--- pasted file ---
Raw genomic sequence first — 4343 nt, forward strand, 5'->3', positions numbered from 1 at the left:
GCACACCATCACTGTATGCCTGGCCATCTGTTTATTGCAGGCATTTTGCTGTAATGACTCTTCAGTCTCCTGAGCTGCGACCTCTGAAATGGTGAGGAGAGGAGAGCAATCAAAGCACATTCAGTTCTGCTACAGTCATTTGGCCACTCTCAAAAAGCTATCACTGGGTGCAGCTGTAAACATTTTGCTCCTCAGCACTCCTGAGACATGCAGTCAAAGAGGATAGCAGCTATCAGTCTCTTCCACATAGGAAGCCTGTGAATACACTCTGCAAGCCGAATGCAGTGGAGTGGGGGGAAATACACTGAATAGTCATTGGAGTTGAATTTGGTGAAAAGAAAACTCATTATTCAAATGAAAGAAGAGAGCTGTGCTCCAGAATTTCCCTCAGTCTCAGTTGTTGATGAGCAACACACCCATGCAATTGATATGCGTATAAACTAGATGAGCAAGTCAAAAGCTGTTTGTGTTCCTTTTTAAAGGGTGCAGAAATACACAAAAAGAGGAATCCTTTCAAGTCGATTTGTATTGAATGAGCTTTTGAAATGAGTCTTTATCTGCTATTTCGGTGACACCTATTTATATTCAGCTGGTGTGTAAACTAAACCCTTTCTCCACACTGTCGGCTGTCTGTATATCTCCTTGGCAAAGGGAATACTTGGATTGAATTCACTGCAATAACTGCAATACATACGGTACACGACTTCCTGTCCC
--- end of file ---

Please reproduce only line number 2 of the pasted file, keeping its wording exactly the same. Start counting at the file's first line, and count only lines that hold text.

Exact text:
GCACACCATCACTGTATGCCTGGCCATCTGTTTATTGCAGGCATTTTGCTGTAATGACTCTTCAGTCTCCTGAGCTGCGACCTCTGAAATGGTGAGGAGAGGAGAGCAATCAAAGCACATTCAGTTCTGCTACAGTCATTTGGCCACTCTCAAAAAGCTATCACTGGGTGCAGCTGTAAACATTTTGCTCCTCAGCACTCCTGAGACATGCAGTCAAAGAGGATAGCAGCTATCAGTCTCTTCCACATAGGAAGCCTGTGAATACACTCTGCAAGCCGAATGCAGTGGAGTGGGGGGAAATACACTGAATAGTCATTGGAGTTGAATTTGGTGAAAAGAAAACTCATTATTCAAATGAAAGAAGAGAGCTGTGCTCCAGAATTTCCCTCAGTCTCAGTTGTTGATGAGCAACACACCCATGCAATTGATATGCGTATAAACTAGATGAGCAAGTCAAAAGCTGTTTGTGTTCCTTTTTAAAGGGTGCAGAAATACACAAAAAGAGGAATCCTTTCAAGTCGATTTGTATTGAATGAGCTTTTGAAATGAGTCTTTATCTGCTATTTCGGTGACACCTATTTATATTCAGCTGGTGTGTAAACTAAACCCTTTCTCCACACTGTCGGCTGTCTGTATATCTCCTTGGCAAAGGGAATACTTGGATTGAATTCACTGCAATAACTGCAATACATACGGTACACGACTTCCTGTCCC